almost 30% of the world dies from cancer. Until there’s a miracle drug that cures this disease, surgery is often the best
option. During the surgery, surgeons remove a tumor, but cancer cells can still remain around the margins. Therefore, surgeons biopsy surrounding tissue during surgery and send
it to pathologists for cancer diagnosis. However this process has several limitations such as
sampling error and long preparation time, and it is impossible to biopsy if there are major
nerves and blood vessels in the suspected tissue.
Kyungmin Hwang, CEO of VPIX Medical, Inc., conducted research on miniaturization of a confocal microscope into handheld type (called cCeLL) that can observe tissue microstructure during her doctoral course at KAIST. In the first year of her Ph.D. program, she founded VPIX Medical with a neurosurgeon to revolutionize cancer surgery. Her dream is to see technology that exists only on paper grow into a medical solution that can truly change the world.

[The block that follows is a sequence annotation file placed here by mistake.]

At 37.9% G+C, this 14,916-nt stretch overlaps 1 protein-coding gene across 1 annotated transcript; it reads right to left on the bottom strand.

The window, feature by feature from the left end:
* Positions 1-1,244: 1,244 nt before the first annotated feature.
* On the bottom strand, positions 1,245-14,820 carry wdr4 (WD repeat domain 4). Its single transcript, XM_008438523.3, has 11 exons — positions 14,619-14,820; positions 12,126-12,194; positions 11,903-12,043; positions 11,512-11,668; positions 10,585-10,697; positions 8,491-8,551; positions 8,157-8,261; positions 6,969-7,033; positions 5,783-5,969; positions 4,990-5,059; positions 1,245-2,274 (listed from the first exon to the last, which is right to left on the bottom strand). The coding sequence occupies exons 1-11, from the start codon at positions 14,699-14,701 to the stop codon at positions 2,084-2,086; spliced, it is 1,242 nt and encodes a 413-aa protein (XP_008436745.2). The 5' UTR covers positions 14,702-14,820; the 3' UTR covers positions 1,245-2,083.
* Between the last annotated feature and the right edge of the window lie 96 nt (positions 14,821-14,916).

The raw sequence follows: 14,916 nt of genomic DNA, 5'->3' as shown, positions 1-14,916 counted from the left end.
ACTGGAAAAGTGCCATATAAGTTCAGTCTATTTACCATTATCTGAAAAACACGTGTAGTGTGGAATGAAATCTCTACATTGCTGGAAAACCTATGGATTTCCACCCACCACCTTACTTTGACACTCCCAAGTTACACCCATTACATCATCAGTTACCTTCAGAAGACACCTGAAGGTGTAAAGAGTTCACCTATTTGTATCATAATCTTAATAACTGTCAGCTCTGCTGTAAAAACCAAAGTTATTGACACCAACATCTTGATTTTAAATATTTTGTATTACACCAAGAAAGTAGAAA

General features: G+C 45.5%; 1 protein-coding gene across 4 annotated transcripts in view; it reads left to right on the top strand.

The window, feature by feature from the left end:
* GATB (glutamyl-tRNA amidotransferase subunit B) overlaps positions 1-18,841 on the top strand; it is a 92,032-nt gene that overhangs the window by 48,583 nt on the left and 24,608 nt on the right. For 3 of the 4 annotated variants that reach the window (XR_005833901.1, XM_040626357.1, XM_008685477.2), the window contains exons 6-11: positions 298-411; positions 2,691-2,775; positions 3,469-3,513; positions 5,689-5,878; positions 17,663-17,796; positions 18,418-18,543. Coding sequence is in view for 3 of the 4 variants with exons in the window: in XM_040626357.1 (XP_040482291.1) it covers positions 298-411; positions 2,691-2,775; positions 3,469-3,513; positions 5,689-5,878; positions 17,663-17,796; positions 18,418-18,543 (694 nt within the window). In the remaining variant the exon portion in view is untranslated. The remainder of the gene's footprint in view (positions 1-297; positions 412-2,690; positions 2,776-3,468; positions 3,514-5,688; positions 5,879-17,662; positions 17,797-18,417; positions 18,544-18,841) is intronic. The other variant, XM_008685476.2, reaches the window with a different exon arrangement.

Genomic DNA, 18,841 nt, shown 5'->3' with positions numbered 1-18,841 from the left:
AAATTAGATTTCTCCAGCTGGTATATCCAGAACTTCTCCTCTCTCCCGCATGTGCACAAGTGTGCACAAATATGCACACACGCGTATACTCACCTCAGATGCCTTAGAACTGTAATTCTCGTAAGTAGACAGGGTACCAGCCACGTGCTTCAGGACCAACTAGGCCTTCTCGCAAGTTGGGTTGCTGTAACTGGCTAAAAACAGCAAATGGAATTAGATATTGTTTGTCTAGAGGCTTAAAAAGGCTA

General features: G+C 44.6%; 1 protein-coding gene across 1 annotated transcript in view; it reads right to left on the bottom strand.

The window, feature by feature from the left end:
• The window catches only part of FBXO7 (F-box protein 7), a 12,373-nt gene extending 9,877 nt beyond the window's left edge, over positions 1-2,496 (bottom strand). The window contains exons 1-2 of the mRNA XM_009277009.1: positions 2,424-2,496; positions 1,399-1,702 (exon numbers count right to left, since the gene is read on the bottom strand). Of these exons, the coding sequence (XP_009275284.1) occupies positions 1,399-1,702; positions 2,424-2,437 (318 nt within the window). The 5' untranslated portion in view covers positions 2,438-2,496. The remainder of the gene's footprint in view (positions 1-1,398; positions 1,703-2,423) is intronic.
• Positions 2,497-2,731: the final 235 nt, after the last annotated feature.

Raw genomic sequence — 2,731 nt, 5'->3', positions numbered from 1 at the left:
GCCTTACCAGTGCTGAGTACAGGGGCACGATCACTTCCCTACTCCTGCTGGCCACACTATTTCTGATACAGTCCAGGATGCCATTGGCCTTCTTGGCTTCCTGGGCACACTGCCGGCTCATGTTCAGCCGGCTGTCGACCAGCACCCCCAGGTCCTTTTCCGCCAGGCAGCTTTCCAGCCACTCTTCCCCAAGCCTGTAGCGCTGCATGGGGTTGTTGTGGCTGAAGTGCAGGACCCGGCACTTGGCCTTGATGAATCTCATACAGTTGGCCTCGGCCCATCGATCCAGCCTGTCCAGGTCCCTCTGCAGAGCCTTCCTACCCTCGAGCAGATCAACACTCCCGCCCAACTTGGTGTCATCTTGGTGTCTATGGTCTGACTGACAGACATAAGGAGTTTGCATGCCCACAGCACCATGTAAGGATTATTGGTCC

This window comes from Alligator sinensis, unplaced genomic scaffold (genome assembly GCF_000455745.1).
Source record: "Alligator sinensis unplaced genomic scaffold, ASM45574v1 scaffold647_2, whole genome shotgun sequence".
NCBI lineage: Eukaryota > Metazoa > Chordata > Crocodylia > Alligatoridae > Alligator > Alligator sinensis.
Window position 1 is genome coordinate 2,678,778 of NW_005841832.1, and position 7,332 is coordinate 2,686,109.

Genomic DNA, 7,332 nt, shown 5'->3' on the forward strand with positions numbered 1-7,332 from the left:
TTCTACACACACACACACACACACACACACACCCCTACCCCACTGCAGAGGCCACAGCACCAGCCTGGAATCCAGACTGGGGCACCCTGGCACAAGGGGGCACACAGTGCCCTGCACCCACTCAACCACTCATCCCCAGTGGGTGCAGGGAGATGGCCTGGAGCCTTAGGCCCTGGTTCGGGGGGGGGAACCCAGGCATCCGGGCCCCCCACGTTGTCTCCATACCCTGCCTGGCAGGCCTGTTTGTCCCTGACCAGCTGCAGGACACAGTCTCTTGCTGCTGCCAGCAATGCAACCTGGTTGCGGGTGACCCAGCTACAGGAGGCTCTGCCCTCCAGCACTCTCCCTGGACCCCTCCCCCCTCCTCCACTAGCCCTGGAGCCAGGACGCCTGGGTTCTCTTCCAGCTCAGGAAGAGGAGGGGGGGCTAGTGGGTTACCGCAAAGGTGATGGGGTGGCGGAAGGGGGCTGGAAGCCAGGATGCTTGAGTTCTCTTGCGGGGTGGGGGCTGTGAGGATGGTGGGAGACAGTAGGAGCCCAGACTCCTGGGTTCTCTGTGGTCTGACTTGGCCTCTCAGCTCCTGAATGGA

cCeLLTM is a handheld reflective confocal fluorescence microscope that can acquire unlimited digital tissue images in real-time but in a non-invasive way. After spraying on or injecting fluorescent dye into the patient, surgeons can transmit images, instead of actual tissues, to pathologist, allowing pathologist to provide intraoperative guidance in real-time so that surgeons can make a surgical decision even before resection.
VPIX Medical will give surgeons a tool that lets them work with pathologies in real time. It finally allows surgeons to share live, high resolution images from inside patients with pathologists during surgery. There is no miracle drug to cure cancer, but we believe that we will soon start making a difference in the world.